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American doctors are often portrayed as the most likely to treat terminally ill patients with aggressive, expensive, and unnecessary care in their final days, but is that fair?

It probably is, according to a study that was published Tuesday in the Journal of the American Medical Association and that compared care in the United States to care in six other industrialized nations.

The study analyzed health records of more than 389,000 cancer patients in the United States, Canada, Belgium, the Netherlands, England, Germany, and Norway over the last six months of their lives. It found that American cancer patients were more than twice as likely than those in other countries to end up in the intensive care unit, and American patients were more likely to receive chemotherapy.


The United States also spent at least $18,500 per patient in their final months, roughly the same amount spent by Canada and Norway, but about twice as much as England.

“We’re still overusing the high-tech aspects of medical care,” said Dr. Ezekiel J. Emanuel, chairman of the department of medical ethics and health policy at the University of Pennsylvania and the study’s senior author. “The ICU, the chemotherapy, it seems like we can’t fully control ourselves when it comes to those high-tech elements.”


The United States did score well on at least one other metric.

Just 22.2 percent of patients died in a hospital, a smaller proportion than any other country. Even when including people who died in nursing homes and other institutions, the rate reaches only 29.5 percent, which is lower than any other nation but the Netherlands.

Patients in the United States have long expressed a desire to spend their final days at home, so physicians regard this particular statistic as a sign that the US health care system is becoming more responsive to patient preferences.

Emanuel acknowledged important limitations in the study’s findings, based on data from 2010 to 2012.

Chief among them is the fact that, although the study compared treatments for cancer patients, not all of the patients died of their cancers. Many prostate cancer patients in the United States, for instance, die of other diseases, and therefore might not have been receiving chemotherapy or other intensive cancer treatments in their final days.

As a result, treatment costs in the United States might be artificially low.

Meanwhile, unlike other nations, the United States does not include physician costs in its hospital cost data, which could add another 11.5 percent to total expenditures and therefore bring US costs closer to Canada’s per-patient expenditure of $21,840, the highest in the study.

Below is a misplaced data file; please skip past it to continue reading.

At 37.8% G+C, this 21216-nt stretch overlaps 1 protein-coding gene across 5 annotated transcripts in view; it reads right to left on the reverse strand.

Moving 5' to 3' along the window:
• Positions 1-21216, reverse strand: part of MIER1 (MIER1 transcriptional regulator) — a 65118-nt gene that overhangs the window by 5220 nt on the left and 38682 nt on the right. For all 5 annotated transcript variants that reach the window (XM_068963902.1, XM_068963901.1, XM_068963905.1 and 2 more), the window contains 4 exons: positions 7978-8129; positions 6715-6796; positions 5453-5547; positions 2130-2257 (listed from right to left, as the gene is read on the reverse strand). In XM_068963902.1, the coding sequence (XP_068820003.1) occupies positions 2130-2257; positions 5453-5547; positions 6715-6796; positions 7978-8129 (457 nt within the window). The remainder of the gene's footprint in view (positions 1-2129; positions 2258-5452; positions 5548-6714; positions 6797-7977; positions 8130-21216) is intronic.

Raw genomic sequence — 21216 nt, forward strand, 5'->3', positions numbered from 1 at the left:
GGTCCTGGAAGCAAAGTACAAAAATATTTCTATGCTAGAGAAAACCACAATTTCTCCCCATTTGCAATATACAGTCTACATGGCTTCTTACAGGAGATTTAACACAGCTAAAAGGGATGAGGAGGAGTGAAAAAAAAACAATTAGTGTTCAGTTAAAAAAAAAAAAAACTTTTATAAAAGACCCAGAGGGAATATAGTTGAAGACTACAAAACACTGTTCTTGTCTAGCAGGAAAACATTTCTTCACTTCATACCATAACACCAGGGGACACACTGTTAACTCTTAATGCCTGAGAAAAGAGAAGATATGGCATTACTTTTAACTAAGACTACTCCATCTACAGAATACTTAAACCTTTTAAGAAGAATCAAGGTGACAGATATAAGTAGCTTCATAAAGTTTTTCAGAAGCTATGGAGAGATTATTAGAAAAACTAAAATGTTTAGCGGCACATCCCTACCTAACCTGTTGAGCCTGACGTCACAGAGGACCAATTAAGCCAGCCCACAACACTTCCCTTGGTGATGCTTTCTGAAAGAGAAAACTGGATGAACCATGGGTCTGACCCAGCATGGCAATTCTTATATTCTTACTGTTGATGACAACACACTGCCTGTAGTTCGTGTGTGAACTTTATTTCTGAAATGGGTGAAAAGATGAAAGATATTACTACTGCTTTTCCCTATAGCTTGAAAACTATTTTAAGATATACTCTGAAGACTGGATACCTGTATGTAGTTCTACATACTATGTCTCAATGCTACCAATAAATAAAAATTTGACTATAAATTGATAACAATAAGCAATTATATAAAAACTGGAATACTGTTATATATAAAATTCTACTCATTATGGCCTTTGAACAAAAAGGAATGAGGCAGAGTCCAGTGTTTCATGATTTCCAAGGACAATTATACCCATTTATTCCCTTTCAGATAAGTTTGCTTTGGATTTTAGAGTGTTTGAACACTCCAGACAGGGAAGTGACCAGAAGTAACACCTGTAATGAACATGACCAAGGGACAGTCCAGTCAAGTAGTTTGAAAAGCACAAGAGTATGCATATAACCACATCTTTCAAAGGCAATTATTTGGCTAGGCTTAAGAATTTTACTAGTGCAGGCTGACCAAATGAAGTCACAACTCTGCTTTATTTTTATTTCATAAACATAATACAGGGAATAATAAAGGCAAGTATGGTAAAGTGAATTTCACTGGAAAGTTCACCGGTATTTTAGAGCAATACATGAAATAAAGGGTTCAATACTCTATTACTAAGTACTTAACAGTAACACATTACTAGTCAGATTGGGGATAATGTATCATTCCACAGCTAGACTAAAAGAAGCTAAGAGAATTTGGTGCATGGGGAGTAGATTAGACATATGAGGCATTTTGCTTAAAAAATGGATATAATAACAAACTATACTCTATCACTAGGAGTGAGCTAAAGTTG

For these and other reasons, Emanuel said he considers the study “hypothesis-generating and not definitive.”

Dr. Lachlan Forrow, director of palliative care programs at Boston’s Beth Israel Deaconess Medical Center and associate professor of medicine at Harvard Medical School, said that despite the study’s limitations, it is important because it’s the first to offer such a broad comparison of end-of-life practices.

“We still don’t understand the problem in enough detail to actually know the best possible answers,” Forrow said. “So it’s a huge advance to actually have descriptions of the issues in six other health systems.”

Forrow said the data painted a slightly better picture of America’s end-of-life medical practices than he expected. “There are surprising things here, like the fact that fewer people in the US die in hospitals,” he said. “I was like, ‘Oh, whoa, I thought we were doing terrible at that.’”

One possible explanation: “A hospital day is so much more expensive that we’ve gotten people out of hospitals faster than other places,” he said.

For Dr. Neil S. Wenger, professor of medicine at University of California, Los Angeles, and a consulting researcher at RAND Corporation, that part of the study was less surprising. Wenger, who also noted the study’s methodological limitations, said the data are consistent with a common narrative in the United States.

Doctors and patients often pursue aggressive treatments to the very end, despite low odds of success, he said, “then rapidly transition to very brief period of comfort care before death.”

“And that’s considered a success.”